Meanwhile, FIFA was also in negotiations with Visa regarding these sponsorship rights. On March 30, 2006, MasterCard learned that FIFA had decided to finalize an agreement with Visa. On April 5, 2006, MasterCard received a letter from FIFA's president stating that FIFA had entered into a contract with Visa granting Visa the exclusive sponsorship rights to FIFA competitions, including the World Cup, through 2014 (“the Visa Contract”). The Visa Contract becomes effective January 1, 2007. Upon learning of the FIFA-Visa deal, MasterCard notified both FIFA and Visa that it considered FIFA's actions a violation of the right of first refusal provision in the MasterCard Contract and MasterCard would seek legal redress if FIFA went forward with the Visa Contract.
On April 10, 2006, Visa issued a press release announcing its contract with FIFA for exclusive sponsorship rights in the World Cup through 2014. On April 20, 2006, MasterCard filed suit in the Southern District of New York for breach of contract and sought injunctive relief “enjoining FIFA from consummating, effectuating or performing” any terms of the Visa Contract and ordering FIFA to perform its obligations under the alleged contract granting MasterCard exclusive rights through 2014. Federal jurisdiction is premised solely on diversity of citizenship.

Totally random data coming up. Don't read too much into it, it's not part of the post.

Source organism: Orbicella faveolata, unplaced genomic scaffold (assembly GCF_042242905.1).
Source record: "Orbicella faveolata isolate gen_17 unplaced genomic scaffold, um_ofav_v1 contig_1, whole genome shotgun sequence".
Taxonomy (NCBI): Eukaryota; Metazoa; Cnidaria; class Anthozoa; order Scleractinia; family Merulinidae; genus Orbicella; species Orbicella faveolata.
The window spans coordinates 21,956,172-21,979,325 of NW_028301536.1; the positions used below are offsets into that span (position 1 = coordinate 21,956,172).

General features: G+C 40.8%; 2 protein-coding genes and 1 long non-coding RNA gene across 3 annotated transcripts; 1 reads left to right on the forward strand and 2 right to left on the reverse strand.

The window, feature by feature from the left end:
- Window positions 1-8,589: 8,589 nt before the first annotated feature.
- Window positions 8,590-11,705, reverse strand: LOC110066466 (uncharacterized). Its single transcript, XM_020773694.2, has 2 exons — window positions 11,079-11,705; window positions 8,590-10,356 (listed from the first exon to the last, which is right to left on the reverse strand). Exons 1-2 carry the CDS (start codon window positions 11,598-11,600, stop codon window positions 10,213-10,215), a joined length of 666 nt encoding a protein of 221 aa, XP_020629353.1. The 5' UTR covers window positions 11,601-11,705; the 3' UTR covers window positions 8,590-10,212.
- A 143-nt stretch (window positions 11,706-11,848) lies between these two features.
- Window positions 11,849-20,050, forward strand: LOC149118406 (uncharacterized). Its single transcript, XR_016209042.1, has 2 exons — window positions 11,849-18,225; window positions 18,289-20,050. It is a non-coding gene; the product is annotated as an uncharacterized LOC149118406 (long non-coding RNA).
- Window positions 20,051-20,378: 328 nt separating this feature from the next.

On June 15, 2006, MasterCard filed a motion for a preliminary injunction. After FIFA's motion to dismiss for lack of personal jurisdiction and motion to compel arbitration were both denied, the district court scheduled the preliminary injunction hearing for September 18, 2006, and later adjourned it to September 26, 2006. Email communication produced in this case indicates that Visa has been in contact with FIFA regarding this litigation since the time it was filed. On September 11, 2006, two weeks before the preliminary injunction hearing, Visa sent a letter to the district court stating that it was a necessary and indispensable party to the litigation because of its contractual entitlement to the FIFA sponsorship rights. Visa claimed that because it was an indispensable party, the case must be dismissed for lack of subject matter jurisdiction. Since MasterCard and Visa are both incorporated under the laws of Delaware, Visa's joinder would destroy diversity jurisdiction-the sole basis for federal jurisdiction.
The district court construed Visa's letter submission as a motion to dismiss under Federal Rule of Civil Procedure 19 and scheduled a hearing for September 21, 2006. At the conclusion of that hearing, the district court denied Visa's motion, finding that Visa was not a necessary party under Rule 19(a), and even assuming that it were, Visa was not an indispensable party under Rule 19(b) requiring dismissal of the action (“Rule 19 Order”). The district court reasoned that because the underlying litigation involved the MasterCard Contract and whether FIFA had breached that contract, Visa's presence was unnecessary to decide the dispute between MasterCard and FIFA. Moreover, even if MasterCard prevailed in this lawsuit, Visa's right to sue FIFA for breach of the warranty provision in the Visa Contract would not be prejudiced. Finally, since Visa conceded that it had no knowledge of the negotiations between MasterCard and FIFA or the MasterCard Contract, it would have nothing to contribute to the outcome of that lawsuit. Thus, the district court found that the case could proceed without Visa.